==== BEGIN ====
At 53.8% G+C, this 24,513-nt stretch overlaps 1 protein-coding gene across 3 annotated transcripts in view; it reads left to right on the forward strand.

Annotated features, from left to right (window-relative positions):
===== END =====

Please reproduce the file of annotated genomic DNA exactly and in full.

At 53.8% G+C, this 24,513-nt stretch overlaps 1 protein-coding gene across 3 annotated transcripts in view; it reads left to right on the forward strand.

Annotated features, from left to right (window-relative positions):